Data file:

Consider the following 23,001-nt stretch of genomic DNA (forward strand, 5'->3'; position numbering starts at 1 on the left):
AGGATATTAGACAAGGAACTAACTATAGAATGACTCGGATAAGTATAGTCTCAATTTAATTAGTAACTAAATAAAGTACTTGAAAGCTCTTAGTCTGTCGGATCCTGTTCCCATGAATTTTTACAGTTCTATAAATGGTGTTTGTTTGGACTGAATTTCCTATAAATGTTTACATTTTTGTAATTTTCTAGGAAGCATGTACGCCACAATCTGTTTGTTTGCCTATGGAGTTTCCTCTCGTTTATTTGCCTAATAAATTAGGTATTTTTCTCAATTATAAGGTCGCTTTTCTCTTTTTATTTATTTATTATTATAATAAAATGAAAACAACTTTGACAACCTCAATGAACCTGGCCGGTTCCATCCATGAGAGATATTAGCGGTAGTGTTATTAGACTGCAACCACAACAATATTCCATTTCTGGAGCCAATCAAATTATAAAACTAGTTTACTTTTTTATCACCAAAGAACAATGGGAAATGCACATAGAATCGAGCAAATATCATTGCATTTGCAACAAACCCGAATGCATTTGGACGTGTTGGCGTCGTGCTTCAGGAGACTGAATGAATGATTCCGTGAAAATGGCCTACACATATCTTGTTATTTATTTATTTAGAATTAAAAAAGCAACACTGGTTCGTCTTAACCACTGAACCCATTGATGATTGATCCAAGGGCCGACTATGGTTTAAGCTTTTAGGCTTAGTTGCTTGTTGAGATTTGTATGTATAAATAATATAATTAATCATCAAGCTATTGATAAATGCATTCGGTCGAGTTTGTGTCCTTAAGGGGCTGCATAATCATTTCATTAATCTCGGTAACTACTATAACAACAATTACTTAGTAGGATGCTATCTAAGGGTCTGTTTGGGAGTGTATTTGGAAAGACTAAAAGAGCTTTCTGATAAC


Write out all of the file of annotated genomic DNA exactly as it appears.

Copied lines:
Consider the following 23,001-nt stretch of genomic DNA (forward strand, 5'->3'; position numbering starts at 1 on the left):
AGGATATTAGACAAGGAACTAACTATAGAATGACTCGGATAAGTATAGTCTCAATTTAATTAGTAACTAAATAAAGTACTTGAAAGCTCTTAGTCTGTCGGATCCTGTTCCCATGAATTTTTACAGTTCTATAAATGGTGTTTGTTTGGACTGAATTTCCTATAAATGTTTACATTTTTGTAATTTTCTAGGAAGCATGTACGCCACAATCTGTTTGTTTGCCTATGGAGTTTCCTCTCGTTTATTTGCCTAATAAATTAGGTATTTTTCTCAATTATAAGGTCGCTTTTCTCTTTTTATTTATTTATTATTATAATAAAATGAAAACAACTTTGACAACCTCAATGAACCTGGCCGGTTCCATCCATGAGAGATATTAGCGGTAGTGTTATTAGACTGCAACCACAACAATATTCCATTTCTGGAGCCAATCAAATTATAAAACTAGTTTACTTTTTTATCACCAAAGAACAATGGGAAATGCACATAGAATCGAGCAAATATCATTGCATTTGCAACAAACCCGAATGCATTTGGACGTGTTGGCGTCGTGCTTCAGGAGACTGAATGAATGATTCCGTGAAAATGGCCTACACATATCTTGTTATTTATTTATTTAGAATTAAAAAAGCAACACTGGTTCGTCTTAACCACTGAACCCATTGATGATTGATCCAAGGGCCGACTATGGTTTAAGCTTTTAGGCTTAGTTGCTTGTTGAGATTTGTATGTATAAATAATATAATTAATCATCAAGCTATTGATAAATGCATTCGGTCGAGTTTGTGTCCTTAAGGGGCTGCATAATCATTTCATTAATCTCGGTAACTACTATAACAACAATTACTTAGTAGGATGCTATCTAAGGGTCTGTTTGGGAGTGTATTTGGAAAGACTAAAAGAGCTTTCTGATAAC